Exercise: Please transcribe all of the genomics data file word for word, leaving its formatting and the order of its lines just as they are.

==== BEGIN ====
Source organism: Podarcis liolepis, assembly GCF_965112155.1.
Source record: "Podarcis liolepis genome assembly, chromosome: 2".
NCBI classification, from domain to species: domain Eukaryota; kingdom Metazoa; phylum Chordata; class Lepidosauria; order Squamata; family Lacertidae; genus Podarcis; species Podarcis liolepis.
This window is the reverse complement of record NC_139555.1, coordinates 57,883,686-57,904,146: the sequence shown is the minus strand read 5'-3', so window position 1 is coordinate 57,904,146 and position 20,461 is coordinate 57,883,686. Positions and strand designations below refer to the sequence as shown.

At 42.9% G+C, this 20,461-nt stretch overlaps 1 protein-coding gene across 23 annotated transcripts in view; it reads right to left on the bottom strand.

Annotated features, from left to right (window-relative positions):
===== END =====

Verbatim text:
Source organism: Podarcis liolepis, assembly GCF_965112155.1.
Source record: "Podarcis liolepis genome assembly, chromosome: 2".
NCBI classification, from domain to species: domain Eukaryota; kingdom Metazoa; phylum Chordata; class Lepidosauria; order Squamata; family Lacertidae; genus Podarcis; species Podarcis liolepis.
This window is the reverse complement of record NC_139555.1, coordinates 57,883,686-57,904,146: the sequence shown is the minus strand read 5'-3', so window position 1 is coordinate 57,904,146 and position 20,461 is coordinate 57,883,686. Positions and strand designations below refer to the sequence as shown.

At 42.9% G+C, this 20,461-nt stretch overlaps 1 protein-coding gene across 23 annotated transcripts in view; it reads right to left on the bottom strand.

Annotated features, from left to right (window-relative positions):